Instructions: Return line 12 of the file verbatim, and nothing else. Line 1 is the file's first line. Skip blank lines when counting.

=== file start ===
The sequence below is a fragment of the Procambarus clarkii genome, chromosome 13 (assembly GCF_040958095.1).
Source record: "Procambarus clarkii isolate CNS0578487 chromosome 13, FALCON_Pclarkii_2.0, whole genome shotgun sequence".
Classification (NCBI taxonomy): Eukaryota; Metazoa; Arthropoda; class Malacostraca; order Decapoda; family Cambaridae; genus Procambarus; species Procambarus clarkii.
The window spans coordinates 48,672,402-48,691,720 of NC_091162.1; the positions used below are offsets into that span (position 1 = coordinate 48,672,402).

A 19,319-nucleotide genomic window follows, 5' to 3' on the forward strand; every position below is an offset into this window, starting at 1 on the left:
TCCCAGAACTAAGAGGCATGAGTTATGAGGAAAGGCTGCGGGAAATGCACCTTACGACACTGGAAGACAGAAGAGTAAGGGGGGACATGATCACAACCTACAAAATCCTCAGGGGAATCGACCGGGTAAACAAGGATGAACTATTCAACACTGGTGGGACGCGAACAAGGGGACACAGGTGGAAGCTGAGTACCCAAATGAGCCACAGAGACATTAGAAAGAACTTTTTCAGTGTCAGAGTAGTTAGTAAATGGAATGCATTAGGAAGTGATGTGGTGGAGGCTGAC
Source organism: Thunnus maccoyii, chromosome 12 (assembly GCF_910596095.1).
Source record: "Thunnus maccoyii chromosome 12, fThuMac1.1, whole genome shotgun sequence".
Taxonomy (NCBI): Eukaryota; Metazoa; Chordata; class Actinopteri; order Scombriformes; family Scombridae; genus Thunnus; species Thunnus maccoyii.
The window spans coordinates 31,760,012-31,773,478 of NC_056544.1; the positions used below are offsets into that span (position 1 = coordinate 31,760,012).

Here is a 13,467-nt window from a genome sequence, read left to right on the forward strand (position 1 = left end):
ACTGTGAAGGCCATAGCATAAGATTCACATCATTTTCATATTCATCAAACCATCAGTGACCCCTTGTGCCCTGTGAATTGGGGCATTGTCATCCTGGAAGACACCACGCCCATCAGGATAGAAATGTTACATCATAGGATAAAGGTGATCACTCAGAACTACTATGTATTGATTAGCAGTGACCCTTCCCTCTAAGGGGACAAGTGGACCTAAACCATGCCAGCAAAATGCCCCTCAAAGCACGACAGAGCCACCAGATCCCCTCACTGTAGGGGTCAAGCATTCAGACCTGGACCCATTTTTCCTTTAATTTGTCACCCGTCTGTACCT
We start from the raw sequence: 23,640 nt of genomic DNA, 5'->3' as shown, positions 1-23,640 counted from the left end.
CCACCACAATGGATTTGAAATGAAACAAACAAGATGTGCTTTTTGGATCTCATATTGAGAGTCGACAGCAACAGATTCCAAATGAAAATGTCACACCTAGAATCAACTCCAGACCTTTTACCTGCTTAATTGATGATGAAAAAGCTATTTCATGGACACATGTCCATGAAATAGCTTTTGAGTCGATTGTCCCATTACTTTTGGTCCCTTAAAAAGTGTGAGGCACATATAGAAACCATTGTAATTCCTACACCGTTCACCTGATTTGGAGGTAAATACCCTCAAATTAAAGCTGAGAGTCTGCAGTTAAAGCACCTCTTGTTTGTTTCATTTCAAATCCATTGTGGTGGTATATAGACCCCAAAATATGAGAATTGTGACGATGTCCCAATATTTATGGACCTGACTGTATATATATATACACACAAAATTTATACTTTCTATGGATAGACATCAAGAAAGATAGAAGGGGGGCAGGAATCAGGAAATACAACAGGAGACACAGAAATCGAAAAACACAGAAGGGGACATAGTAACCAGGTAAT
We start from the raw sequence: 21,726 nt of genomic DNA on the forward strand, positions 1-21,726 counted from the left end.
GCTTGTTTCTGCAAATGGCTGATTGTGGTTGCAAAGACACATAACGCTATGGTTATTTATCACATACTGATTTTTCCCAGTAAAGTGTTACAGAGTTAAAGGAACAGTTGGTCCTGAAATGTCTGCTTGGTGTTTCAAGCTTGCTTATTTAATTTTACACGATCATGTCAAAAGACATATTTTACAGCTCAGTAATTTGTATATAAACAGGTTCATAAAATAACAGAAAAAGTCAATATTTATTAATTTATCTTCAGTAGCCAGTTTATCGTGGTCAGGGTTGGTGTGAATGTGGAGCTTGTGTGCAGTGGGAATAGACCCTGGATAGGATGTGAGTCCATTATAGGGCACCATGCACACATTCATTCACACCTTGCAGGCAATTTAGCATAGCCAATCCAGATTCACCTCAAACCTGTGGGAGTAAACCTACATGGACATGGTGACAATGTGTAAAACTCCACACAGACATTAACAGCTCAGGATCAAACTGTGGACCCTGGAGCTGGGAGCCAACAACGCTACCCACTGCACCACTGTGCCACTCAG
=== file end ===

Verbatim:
ACTGTGAAGGCCATAGCATAAGATTCACATCATTTTCATATTCATCAAACCATCAGTGACCCCTTGTGCCCTGTGAATTGGGGCATTGTCATCCTGGAAGACACCACGCCCATCAGGATAGAAATGTTACATCATAGGATAAAGGTGATCACTCAGAACTACTATGTATTGATTAGCAGTGACCCTTCCCTCTAAGGGGACAAGTGGACCTAAACCATGCCAGCAAAATGCCCCTCAAAGCACGACAGAGCCACCAGATCCCCTCACTGTAGGGGTCAAGCATTCAGACCTGGACCCATTTTTCCTTTAATTTGTCACCCGTCTGTACCT